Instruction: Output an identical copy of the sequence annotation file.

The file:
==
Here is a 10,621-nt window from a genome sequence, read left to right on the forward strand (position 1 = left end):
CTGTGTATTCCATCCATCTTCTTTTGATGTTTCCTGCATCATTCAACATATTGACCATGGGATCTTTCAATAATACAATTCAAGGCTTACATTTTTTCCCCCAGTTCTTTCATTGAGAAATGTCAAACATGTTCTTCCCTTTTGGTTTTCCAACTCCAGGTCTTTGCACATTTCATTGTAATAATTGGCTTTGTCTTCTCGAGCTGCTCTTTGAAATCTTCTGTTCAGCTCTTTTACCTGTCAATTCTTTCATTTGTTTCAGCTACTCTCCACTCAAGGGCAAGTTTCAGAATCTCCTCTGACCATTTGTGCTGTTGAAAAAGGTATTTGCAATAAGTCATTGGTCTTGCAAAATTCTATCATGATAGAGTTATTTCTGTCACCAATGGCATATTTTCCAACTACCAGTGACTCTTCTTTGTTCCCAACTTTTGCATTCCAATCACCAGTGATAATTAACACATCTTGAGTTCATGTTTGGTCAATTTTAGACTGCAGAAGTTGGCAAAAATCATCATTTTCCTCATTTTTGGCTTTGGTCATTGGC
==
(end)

Here is a 10,621-nt window from a genome sequence, read left to right on the forward strand (position 1 = left end):
CTGTGTATTCCATCCATCTTCTTTTGATGTTTCCTGCATCATTCAACATATTGACCATGGGATCTTTCAATAATACAATTCAAGGCTTACATTTTTTCCCCCAGTTCTTTCATTGAGAAATGTCAAACATGTTCTTCCCTTTTGGTTTTCCAACTCCAGGTCTTTGCACATTTCATTGTAATAATTGGCTTTGTCTTCTCGAGCTGCTCTTTGAAATCTTCTGTTCAGCTCTTTTACCTGTCAATTCTTTCATTTGTTTCAGCTACTCTCCACTCAAGGGCAAGTTTCAGAATCTCCTCTGACCATTTGTGCTGTTGAAAAAGGTATTTGCAATAAGTCATTGGTCTTGCAAAATTCTATCATGATAGAGTTATTTCTGTCACCAATGGCATATTTTCCAACTACCAGTGACTCTTCTTTGTTCCCAACTTTTGCATTCCAATCACCAGTGATAATTAACACATCTTGAGTTCATGTTTGGTCAATTTTAGACTGCAGAAGTTGGCAAAAATCATCATTTTCCTCATTTTTGGCTTTGGTCATTGGC